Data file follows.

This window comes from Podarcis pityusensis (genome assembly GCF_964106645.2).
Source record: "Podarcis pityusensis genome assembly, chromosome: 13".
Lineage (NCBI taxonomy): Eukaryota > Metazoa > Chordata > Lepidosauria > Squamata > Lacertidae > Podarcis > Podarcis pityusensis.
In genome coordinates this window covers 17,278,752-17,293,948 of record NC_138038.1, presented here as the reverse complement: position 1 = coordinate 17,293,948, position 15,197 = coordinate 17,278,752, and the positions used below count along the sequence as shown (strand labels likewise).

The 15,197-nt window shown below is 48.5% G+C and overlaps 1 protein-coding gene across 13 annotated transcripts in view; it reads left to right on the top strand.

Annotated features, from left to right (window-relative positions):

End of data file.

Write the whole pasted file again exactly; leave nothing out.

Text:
This window comes from Podarcis pityusensis (genome assembly GCF_964106645.2).
Source record: "Podarcis pityusensis genome assembly, chromosome: 13".
Lineage (NCBI taxonomy): Eukaryota > Metazoa > Chordata > Lepidosauria > Squamata > Lacertidae > Podarcis > Podarcis pityusensis.
In genome coordinates this window covers 17,278,752-17,293,948 of record NC_138038.1, presented here as the reverse complement: position 1 = coordinate 17,293,948, position 15,197 = coordinate 17,278,752, and the positions used below count along the sequence as shown (strand labels likewise).

The 15,197-nt window shown below is 48.5% G+C and overlaps 1 protein-coding gene across 13 annotated transcripts in view; it reads left to right on the top strand.

Annotated features, from left to right (window-relative positions):